America's schooling system is pretty messed up. We have a higher grading sytem which makes passing very rare, but some professors do make the tests/assignments easier as a way to balance thing out. Sometimes we have to stay behind on a few lessons because of how thorough the teacher has too teach. Of course I'm not saying all teachers are like that, in fact most usaully dont even teach the subject. My professor's just print of Wikipedia articles and make you read them. There has been alot of debate on changing the grading scale but no action has been put to it.
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Soviet onions
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(Original post by Mayhem™)
The tests are probably easy.
Not necessarily, but we usually get too review our subjects the day before we take the test.
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Dannyboy2015
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(Original post by Teets)
I'm in the US at the moment and roughly 35% of my grades are attendance + "participation"
lol. I had a module like that in 1st year of uni back when nothing counted towards my grades.
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Soviet onions
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(Original post by Frostyjoe)
Yeah I wondered because I was chatting to someone who said that 70% is crap and I wondered what he was talking about.

To me 70% is decent (my average).
Yeah since the U.S andThe U.K's systems are so diverse its hard to find an even ground. For example if I were to send a resume for a school in the U.K. they would take one look at my grades and laugh, even though I technically have a B+ in your grading system.
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Soviet onions
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(Original post by Paagal boy)
Yes in US they do high school, which is like us taking AS levels at lower 6th. They're mad dumb but they have money so.
Not really, somtimes our courses take longer then it would in the U.K because of how high the grading scale is. A 50% is an F in our country, so teaching even the basics takes longer.
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Soviet onions
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(Original post by Soviet onions)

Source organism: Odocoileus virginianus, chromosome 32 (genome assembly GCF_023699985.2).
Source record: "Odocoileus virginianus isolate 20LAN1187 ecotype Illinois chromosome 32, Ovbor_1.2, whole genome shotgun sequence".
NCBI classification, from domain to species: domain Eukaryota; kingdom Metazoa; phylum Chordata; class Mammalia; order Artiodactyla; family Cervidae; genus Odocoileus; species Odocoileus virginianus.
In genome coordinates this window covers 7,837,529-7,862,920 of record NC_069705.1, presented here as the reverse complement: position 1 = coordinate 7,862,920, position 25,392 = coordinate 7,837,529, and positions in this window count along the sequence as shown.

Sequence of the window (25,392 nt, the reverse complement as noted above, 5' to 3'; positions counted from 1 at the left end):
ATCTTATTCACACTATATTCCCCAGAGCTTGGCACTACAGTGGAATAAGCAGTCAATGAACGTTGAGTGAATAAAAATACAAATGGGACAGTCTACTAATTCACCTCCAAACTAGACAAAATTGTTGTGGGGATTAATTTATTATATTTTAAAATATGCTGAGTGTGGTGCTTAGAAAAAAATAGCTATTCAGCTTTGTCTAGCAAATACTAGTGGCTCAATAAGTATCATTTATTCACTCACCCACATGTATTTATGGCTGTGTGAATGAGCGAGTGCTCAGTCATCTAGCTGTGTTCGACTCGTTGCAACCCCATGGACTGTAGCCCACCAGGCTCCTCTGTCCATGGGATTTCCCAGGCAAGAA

Not really, somtimes our courses take longer then it would in the U.K because of how high the grading scale is. A 50% is an F in our country, so teaching even the basics takes longer.
And not all Americans are ritch, most of us are broke. Our government is quite the mess, we are over billians of dollars in dept. And since the government can't afford to pay it off the citizens are milked dry instead. Sadly some people use there influence and make it so the ritch dont have to pay for squat.
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Dannyboy2015
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Is it maybe to do with multiple choice exams? (MCQs - More like Mc-Phew lel top kek).
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Soviet onions
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(Original post by Paagal boy)
I was going to go to a Uni in US but decided not to for several reasons, and one of the reasons is that school does "curbing" which is apparently, any grade you got, you didn't really get. And they let you pass if you get 59% because they bring it up to 60% etc

It's No Child left Behind, Bush came up with it. It's controversial because
the argument is it lowers education standards just to push dumb students to the next year. For graduation stats purposes.
It is true but you have to remember that a 50% is a fail while for the U.K's grading system says that its an average grade. The curbing is another attempt to balance out the odds of passing.
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vr518
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(Original post by CloakedSpartan)
Because the majority of their tests are mostly or entirely multiple choice.

I did a test for one of my friends in his first year of university (college as they call it) in the US which was CS-based and got an A with GCSE-level knowledge. It's really a joke.

Edit: I should give more detail too: this was an important test, his final in a semester.
I don't know where you are getting your information from, but you are dead wrong. While we do multiple choice problems on tests, the tests are not made up only of that. There are essays - both long and short - fill in the blanks, translating and vocabulary for foreign language tests, and proofs, theorems and word problems for math, and English tests aren't allowed to have multiple choice problems.